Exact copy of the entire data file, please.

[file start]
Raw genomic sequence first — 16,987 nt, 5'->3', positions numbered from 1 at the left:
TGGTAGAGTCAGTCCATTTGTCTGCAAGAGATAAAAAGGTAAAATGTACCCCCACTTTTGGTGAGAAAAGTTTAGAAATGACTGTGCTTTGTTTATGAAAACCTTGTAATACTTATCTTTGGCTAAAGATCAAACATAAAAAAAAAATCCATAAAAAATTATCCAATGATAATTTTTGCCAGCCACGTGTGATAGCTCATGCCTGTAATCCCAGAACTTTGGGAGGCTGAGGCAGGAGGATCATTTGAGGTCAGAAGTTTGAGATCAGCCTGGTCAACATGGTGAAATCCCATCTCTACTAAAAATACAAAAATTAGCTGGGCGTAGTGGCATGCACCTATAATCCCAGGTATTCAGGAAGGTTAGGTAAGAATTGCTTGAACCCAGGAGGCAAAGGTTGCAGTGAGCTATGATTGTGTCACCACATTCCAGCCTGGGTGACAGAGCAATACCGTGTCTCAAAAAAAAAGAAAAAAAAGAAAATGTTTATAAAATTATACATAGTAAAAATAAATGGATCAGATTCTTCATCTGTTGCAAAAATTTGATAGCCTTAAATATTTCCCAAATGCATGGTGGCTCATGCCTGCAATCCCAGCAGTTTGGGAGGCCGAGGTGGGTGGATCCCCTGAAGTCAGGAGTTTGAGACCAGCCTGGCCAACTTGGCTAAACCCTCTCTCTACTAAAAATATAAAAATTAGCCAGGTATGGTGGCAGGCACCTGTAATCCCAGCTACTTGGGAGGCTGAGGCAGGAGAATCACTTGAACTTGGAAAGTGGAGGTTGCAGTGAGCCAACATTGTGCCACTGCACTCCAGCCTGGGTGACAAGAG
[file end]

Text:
Raw genomic sequence first — 16,987 nt, 5'->3', positions numbered from 1 at the left:
TGGTAGAGTCAGTCCATTTGTCTGCAAGAGATAAAAAGGTAAAATGTACCCCCACTTTTGGTGAGAAAAGTTTAGAAATGACTGTGCTTTGTTTATGAAAACCTTGTAATACTTATCTTTGGCTAAAGATCAAACATAAAAAAAAAATCCATAAAAAATTATCCAATGATAATTTTTGCCAGCCACGTGTGATAGCTCATGCCTGTAATCCCAGAACTTTGGGAGGCTGAGGCAGGAGGATCATTTGAGGTCAGAAGTTTGAGATCAGCCTGGTCAACATGGTGAAATCCCATCTCTACTAAAAATACAAAAATTAGCTGGGCGTAGTGGCATGCACCTATAATCCCAGGTATTCAGGAAGGTTAGGTAAGAATTGCTTGAACCCAGGAGGCAAAGGTTGCAGTGAGCTATGATTGTGTCACCACATTCCAGCCTGGGTGACAGAGCAATACCGTGTCTCAAAAAAAAAGAAAAAAAAGAAAATGTTTATAAAATTATACATAGTAAAAATAAATGGATCAGATTCTTCATCTGTTGCAAAAATTTGATAGCCTTAAATATTTCCCAAATGCATGGTGGCTCATGCCTGCAATCCCAGCAGTTTGGGAGGCCGAGGTGGGTGGATCCCCTGAAGTCAGGAGTTTGAGACCAGCCTGGCCAACTTGGCTAAACCCTCTCTCTACTAAAAATATAAAAATTAGCCAGGTATGGTGGCAGGCACCTGTAATCCCAGCTACTTGGGAGGCTGAGGCAGGAGAATCACTTGAACTTGGAAAGTGGAGGTTGCAGTGAGCCAACATTGTGCCACTGCACTCCAGCCTGGGTGACAAGAG